Have you ever watched Ramsey’s Kitchen Nightmares, the British version of Chef Gordon Ramsey’s restaurant restoration show? Before American producers turned Gordon Ramsey into a yelling, screaming Hell’s Kitchen version of himself?
In Kitchen Nightmares, Gordon Ramsey helps struggling restaurants, usually on the brink of failure, set up business and food standards that will keep them open and provides them with the tools they need to achieve success. Often times the folks he’s helping have no purpose being restaurant owners and tend to be lazy and look for shortcuts in every aspect of their businesses. Laziness of any kind in the food industry is about as healthy as spike strips are for your car tires. The absolute worst part of that show is when they start looking into the cleanliness of the kitchen area. The images of poor food storage, lack of sanitation, mold… ok I’ll stop there. Yuck!
It made me very conscious of the types of places I go to eat and the different resources available to look into restaurant reputations. My favorite is Yelp, and Emily Badger highlights the reasons why it is a great asset to health inspectors and the public in the article below.
I love the idea of city governments farming the data on various websites and social media outlets to better the community. It’ll be interesting to see what other ways local governments can utilize consumer platforms to focus energy or enact policies for positive change.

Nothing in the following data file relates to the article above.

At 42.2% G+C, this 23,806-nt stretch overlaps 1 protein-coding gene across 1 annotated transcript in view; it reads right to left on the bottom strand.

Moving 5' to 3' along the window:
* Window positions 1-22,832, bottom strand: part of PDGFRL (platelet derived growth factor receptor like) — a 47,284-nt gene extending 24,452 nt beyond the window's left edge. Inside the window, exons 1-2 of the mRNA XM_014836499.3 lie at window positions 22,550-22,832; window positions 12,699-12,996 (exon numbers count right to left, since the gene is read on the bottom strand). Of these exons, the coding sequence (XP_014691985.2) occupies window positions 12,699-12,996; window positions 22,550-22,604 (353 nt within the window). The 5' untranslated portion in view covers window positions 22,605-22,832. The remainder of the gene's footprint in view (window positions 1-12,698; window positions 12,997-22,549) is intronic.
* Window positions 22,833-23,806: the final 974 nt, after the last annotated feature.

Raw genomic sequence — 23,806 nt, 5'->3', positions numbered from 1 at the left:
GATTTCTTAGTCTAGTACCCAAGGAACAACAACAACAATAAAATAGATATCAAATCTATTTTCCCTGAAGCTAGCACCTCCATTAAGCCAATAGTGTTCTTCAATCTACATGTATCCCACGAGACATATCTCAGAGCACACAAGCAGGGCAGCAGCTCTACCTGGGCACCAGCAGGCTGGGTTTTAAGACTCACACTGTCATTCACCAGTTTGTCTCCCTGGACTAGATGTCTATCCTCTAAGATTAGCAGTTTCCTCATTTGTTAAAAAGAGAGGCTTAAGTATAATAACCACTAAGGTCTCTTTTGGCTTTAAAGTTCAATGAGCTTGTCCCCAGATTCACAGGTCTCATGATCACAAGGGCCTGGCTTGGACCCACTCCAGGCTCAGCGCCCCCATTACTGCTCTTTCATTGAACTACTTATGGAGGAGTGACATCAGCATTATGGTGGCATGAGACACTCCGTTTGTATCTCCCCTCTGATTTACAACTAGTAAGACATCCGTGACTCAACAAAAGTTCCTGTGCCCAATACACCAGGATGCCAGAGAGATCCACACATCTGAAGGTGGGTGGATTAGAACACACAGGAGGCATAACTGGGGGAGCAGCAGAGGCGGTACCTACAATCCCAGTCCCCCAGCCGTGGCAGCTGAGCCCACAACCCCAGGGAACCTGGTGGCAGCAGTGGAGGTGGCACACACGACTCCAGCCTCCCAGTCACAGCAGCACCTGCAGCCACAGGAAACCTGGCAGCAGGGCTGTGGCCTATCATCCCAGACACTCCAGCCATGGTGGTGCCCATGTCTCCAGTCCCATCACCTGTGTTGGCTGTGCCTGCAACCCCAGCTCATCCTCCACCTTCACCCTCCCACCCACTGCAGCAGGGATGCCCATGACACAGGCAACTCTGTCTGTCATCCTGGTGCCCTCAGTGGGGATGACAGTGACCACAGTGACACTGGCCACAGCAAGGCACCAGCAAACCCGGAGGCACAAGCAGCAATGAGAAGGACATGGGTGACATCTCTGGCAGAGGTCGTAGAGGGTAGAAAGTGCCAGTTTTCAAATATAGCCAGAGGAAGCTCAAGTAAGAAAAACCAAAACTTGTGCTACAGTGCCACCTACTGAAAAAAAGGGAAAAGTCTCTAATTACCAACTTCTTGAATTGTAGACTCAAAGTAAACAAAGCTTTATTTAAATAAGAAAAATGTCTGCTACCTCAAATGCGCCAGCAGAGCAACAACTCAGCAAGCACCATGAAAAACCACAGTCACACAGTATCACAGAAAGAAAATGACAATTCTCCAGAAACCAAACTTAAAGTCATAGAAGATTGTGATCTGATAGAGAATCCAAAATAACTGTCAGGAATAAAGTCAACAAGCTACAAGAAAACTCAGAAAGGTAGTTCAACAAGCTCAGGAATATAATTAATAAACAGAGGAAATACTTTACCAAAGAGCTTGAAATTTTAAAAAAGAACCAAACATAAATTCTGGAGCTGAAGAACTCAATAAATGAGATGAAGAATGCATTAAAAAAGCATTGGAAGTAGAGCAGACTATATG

From the consumer side, Yelp has become such an asset because it provides the opportunity to make better decisions based on peer reviews and a 1-5 star rating system. Trying to come up with an equivalent metric for government makes me think of a joke Robin Williams used in a stand-up routine once. He said something along the lines of:
If we want to know how congressmen and senators are going to vote, they should actually have to wear jackets like NASCAR drivers with the names of all the people who are sponsoring them. Then you might have a clue as to why the voted a certain way. Big pharmaceutical company; got it! Thank you!
I’ve always thought that to be a funny idea but it actually would provide the similar practical benefit that Yelp does. Sponsorship jackets would be one small way to provide people information about politicians that would hold them publicly accountable for their actions and allow individuals the well informed opportunity to form or change their opinions.
This raises some questions in my mind: Is local government expected a certain standard for public accountability? How can social media play a part in this? If, when and where do you draw the line on how this information affects your decision making?
Help me discuss these questions below and on Twitter: @joshg22. Also thoroughly read through this Jurassic Park Yelp page, because it is a gold mine of greatness.